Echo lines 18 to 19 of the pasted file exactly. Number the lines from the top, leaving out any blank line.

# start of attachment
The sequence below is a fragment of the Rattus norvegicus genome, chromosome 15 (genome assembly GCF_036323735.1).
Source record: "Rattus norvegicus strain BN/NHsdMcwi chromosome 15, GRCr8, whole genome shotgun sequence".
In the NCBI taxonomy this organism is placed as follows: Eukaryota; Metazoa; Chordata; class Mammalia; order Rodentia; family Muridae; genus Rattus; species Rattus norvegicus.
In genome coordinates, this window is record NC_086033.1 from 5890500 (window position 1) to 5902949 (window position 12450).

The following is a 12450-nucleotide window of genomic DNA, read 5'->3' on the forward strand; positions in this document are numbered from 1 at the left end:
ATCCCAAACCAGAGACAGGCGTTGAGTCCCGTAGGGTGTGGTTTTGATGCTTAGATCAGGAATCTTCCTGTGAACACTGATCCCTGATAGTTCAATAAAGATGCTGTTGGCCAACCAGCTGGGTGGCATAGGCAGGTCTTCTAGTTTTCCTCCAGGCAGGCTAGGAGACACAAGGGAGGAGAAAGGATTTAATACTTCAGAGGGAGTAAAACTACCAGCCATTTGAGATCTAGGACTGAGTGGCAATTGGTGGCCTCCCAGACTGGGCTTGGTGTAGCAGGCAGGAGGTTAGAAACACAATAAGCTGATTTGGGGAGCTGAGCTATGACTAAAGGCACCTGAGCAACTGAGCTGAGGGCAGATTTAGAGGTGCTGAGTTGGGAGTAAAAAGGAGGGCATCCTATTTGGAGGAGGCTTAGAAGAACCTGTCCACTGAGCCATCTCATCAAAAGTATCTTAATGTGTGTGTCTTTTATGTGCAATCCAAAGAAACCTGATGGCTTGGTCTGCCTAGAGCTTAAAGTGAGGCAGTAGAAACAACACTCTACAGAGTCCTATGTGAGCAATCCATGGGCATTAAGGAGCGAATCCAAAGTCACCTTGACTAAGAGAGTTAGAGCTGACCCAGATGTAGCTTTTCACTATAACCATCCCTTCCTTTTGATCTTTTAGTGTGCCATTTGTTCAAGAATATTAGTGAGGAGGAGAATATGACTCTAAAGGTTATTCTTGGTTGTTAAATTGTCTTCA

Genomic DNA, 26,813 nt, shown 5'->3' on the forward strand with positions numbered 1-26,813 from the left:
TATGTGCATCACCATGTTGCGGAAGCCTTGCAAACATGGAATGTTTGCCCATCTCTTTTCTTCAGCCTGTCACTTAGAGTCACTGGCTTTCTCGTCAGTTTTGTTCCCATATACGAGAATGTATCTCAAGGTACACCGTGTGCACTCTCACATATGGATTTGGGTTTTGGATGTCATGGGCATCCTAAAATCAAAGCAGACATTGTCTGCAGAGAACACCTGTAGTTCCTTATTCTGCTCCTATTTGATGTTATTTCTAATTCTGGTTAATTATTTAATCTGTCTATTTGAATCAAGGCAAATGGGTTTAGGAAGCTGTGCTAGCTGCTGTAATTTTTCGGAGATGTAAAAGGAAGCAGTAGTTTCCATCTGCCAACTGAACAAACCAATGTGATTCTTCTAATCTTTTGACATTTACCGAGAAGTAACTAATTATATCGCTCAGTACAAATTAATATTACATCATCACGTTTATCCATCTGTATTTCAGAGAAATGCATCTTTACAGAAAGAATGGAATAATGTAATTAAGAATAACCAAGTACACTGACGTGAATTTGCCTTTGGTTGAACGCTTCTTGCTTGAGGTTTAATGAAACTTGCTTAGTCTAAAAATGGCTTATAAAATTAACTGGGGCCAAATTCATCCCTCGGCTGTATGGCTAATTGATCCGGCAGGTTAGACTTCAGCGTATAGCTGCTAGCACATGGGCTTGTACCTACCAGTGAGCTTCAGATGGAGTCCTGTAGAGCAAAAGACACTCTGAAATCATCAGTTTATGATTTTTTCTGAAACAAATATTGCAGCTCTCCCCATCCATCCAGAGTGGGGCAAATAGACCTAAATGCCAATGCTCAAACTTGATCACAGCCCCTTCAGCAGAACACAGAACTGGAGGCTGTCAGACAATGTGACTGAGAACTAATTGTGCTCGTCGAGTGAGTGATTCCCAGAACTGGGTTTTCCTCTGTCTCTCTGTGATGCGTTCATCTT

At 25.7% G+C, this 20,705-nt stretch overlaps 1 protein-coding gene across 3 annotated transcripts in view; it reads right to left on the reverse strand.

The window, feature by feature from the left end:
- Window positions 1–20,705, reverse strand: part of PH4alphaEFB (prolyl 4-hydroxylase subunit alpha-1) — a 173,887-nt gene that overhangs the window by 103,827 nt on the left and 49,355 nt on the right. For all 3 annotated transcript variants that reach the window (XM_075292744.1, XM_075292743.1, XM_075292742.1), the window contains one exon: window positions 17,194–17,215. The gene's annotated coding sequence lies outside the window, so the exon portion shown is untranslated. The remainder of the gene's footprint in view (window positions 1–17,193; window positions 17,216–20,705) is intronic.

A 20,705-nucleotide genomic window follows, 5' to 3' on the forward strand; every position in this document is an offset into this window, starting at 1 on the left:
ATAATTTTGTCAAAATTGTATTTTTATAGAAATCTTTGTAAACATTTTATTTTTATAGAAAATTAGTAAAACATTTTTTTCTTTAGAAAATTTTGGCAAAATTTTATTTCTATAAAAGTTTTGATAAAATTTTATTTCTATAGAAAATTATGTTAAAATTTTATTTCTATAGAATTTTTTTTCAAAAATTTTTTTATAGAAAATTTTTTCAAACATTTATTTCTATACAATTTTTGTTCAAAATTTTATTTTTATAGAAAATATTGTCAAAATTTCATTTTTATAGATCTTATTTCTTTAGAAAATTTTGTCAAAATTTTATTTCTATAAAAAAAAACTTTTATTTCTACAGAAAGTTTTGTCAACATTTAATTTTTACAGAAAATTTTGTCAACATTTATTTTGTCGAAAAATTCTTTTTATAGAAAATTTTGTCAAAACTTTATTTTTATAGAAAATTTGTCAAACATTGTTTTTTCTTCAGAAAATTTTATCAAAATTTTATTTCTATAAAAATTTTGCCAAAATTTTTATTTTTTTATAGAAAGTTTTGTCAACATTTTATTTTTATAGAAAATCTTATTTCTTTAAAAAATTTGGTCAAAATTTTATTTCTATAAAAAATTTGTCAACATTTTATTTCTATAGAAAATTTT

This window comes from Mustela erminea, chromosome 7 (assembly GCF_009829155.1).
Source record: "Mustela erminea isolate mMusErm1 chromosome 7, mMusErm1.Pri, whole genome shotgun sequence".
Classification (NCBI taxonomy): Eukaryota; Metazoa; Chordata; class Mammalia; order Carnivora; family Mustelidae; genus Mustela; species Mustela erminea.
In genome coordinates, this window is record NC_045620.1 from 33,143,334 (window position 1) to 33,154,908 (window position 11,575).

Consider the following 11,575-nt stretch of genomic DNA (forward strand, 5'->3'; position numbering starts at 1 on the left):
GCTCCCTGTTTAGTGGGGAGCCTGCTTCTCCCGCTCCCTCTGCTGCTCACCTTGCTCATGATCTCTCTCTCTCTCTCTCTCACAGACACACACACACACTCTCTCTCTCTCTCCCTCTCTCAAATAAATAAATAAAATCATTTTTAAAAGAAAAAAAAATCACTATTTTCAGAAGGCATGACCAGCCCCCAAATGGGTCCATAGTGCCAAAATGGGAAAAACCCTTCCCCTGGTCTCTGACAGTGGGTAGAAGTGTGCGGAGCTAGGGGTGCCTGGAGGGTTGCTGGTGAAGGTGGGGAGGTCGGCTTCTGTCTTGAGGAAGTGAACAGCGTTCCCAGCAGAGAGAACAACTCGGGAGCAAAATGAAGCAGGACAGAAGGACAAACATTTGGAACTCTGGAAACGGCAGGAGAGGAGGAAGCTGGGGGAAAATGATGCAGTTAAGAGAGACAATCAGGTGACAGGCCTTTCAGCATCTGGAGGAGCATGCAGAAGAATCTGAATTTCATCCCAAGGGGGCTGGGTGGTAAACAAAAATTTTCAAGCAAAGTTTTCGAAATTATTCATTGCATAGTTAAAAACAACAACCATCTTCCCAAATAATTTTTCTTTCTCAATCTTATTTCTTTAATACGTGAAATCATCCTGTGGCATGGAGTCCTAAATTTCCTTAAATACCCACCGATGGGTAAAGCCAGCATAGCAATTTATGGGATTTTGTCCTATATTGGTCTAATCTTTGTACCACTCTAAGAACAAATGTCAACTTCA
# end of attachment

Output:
Consider the following 11,575-nt stretch of genomic DNA (forward strand, 5'->3'; position numbering starts at 1 on the left):
GCTCCCTGTTTAGTGGGGAGCCTGCTTCTCCCGCTCCCTCTGCTGCTCACCTTGCTCATGATCTCTCTCTCTCTCTCTCTCACAGACACACACACACACTCTCTCTCTCTCTCCCTCTCTCAAATAAATAAATAAAATCATTTTTAAAAGAAAAAAAAATCACTATTTTCAGAAGGCATGACCAGCCCCCAAATGGGTCCATAGTGCCAAAATGGGAAAAACCCTTCCCCTGGTCTCTGACAGTGGGTAGAAGTGTGCGGAGCTAGGGGTGCCTGGAGGGTTGCTGGTGAAGGTGGGGAGGTCGGCTTCTGTCTTGAGGAAGTGAACAGCGTTCCCAGCAGAGAGAACAACTCGGGAGCAAAATGAAGCAGGACAGAAGGACAAACATTTGGAACTCTGGAAACGGCAGGAGAGGAGGAAGCTGGGGGAAAATGATGCAGTTAAGAGAGACAATCAGGTGACAGGCCTTTCAGCATCTGGAGGAGCATGCAGAAGAATCTGAATTTCATCCCAAGGGGGCTGGGTGGTAAACAAAAATTTTCAAGCAAAGTTTTCGAAATTATTCATTGCATAGTTAAAAACAACAACCATCTTCCCAAATAATTTTTCTTTCTCAATCTTATTTCTTTAATACGTGAAATCATCCTGTGGCATGGAGTCCTAAATTTCCTTAAATACCCACCGATGGGTAAAGCCAGCATAGCAATTTATGGGATTTTGTCCTATATTGGTCTAATCTTTGTACCACTCTAAGAACAAATGTCAACTTCA